Editorials

Compassion begins with a fellow human sleeping in the cold

Project Compassion founder speaks at last year’s Mayor’s Prayer Breakfast in Belleville.

Rachel Jackson, executive director of Project Compassion, was the guest speaker at the annual Belleville Mayor’s Prayer Breakfast in 2018.
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Rachel Jackson, executive director of Project Compassion, was the guest speaker at the annual Belleville Mayor’s Prayer Breakfast in 2018.

Rachel Jackson was surrounded by leaders this week, and she took the opportunity to remind them of what that means.

“Anybody can wear a title, but it takes a real leader to make a change,” she told those at the 53rd Belleville Mayor’s Prayer Breakfast.

Jackson is the leader of Project Compassion. She started the charity when she was 25 and saw a homeless man sleeping in a box.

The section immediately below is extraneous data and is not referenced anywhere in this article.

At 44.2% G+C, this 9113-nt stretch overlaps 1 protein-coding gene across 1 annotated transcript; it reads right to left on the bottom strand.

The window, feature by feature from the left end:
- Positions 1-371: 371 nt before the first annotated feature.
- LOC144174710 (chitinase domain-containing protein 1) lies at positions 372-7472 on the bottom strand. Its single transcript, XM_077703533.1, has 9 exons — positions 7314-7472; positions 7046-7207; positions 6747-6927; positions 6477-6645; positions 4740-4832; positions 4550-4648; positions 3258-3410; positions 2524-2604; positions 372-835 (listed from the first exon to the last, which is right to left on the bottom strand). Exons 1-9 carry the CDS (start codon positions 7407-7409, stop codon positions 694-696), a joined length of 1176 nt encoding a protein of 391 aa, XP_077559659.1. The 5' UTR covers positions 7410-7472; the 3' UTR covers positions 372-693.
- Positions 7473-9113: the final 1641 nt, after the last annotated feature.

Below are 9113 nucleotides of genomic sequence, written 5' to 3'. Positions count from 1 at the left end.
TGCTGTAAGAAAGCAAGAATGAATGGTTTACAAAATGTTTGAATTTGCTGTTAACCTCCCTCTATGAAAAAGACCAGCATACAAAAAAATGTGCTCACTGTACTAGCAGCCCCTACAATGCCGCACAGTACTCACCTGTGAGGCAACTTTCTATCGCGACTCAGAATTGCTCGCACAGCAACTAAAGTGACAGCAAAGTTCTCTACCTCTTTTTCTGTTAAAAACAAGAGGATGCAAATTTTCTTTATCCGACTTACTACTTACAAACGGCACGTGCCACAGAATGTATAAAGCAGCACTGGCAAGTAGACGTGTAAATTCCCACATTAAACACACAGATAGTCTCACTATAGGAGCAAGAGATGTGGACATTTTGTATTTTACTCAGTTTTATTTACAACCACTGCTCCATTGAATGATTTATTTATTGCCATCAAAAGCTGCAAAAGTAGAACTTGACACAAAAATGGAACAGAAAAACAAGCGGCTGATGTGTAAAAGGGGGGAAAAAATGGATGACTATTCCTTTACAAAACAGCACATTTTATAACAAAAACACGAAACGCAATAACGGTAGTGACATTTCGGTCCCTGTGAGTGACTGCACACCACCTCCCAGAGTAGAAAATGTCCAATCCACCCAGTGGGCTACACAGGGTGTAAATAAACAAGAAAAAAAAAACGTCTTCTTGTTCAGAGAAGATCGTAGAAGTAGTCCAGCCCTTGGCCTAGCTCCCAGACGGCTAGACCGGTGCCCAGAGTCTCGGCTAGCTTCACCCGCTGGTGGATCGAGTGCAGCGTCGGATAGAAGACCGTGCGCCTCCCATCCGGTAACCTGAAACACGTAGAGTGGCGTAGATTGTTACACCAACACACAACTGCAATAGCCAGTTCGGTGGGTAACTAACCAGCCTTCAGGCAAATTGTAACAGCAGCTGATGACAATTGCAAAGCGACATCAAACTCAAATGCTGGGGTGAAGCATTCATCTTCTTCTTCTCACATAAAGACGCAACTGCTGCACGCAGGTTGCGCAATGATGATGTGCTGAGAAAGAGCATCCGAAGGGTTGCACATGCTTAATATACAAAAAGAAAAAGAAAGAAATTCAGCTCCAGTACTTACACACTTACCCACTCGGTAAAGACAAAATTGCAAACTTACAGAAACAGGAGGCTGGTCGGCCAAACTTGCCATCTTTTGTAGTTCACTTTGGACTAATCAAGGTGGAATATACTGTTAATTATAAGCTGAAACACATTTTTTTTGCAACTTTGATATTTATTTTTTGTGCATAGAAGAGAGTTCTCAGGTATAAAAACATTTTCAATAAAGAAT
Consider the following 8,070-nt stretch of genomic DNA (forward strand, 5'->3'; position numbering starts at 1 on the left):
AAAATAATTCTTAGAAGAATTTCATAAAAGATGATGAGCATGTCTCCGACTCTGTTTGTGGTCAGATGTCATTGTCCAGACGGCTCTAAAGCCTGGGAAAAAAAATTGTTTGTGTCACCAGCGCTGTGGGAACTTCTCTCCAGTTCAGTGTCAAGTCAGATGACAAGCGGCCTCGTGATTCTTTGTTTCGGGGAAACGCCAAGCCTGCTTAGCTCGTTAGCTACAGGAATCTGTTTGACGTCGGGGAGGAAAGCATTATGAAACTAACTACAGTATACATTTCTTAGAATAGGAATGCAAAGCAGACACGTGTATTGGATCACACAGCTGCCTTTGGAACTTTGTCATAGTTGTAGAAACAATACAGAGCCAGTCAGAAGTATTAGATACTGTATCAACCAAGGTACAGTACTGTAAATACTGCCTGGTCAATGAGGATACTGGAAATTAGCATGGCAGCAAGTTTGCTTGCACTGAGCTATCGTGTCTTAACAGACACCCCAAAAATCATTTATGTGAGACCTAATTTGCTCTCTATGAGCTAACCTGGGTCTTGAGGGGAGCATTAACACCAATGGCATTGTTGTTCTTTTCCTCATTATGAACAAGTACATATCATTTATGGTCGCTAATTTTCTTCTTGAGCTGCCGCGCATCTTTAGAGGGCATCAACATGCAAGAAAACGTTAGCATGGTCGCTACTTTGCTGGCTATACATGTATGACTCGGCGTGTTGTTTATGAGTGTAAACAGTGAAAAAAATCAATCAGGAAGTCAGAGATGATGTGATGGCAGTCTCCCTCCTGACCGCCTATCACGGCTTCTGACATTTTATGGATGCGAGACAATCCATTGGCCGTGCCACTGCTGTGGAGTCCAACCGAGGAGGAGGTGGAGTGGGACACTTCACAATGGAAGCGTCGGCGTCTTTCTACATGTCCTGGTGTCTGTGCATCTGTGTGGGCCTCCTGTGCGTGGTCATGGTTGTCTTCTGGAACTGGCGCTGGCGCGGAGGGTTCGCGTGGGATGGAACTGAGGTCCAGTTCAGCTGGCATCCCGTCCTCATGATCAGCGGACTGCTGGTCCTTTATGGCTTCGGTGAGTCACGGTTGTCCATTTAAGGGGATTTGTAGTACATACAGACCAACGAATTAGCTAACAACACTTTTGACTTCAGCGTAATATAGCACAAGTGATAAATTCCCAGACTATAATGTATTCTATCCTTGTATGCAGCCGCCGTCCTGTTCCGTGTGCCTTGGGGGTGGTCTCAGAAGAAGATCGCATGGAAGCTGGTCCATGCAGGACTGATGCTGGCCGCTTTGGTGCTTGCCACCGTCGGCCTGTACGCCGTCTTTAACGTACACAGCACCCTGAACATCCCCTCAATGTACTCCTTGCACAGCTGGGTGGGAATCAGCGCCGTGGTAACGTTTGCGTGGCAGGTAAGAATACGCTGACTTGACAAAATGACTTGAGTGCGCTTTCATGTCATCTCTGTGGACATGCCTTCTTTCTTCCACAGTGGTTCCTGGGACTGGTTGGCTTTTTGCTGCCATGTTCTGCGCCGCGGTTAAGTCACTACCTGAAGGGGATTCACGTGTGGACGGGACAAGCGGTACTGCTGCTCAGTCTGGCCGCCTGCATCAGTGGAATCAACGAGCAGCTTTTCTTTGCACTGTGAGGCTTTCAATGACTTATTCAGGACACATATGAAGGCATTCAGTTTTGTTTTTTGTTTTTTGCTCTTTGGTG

The mission grew from handing out sandwiches in 2005 to gaining national recognition by helping 70,000 people as they struggled with life’s basic needs. Project Compassion not only provides the basics, but trains people to deal with life and get a job.

Her message came nine years after a dispute with the city over checking for sex offenders closed the Salvation Army homeless shelter in Belleville. It came days after that shelter building was razed.

There are efforts to get help for the homeless in Belleville during the day at the Salvation Army and at Trinity United Church of Christ. Still, on a cold night there might be a motel voucher, there might be a metal shed, or there might be a cardboard box.

Nine years. Still working on a solution.

“You see, I believe that when you’re given a position, you’re given a power. You cannot just become the ‘yes’ and the ‘no’ person. You have to become the person that’s willing to impact,” Jackson said.

“Impact. What does that look like? It means that when you show up, you make such a difference that everybody knows you were there. Everybody realizes that you were there.”

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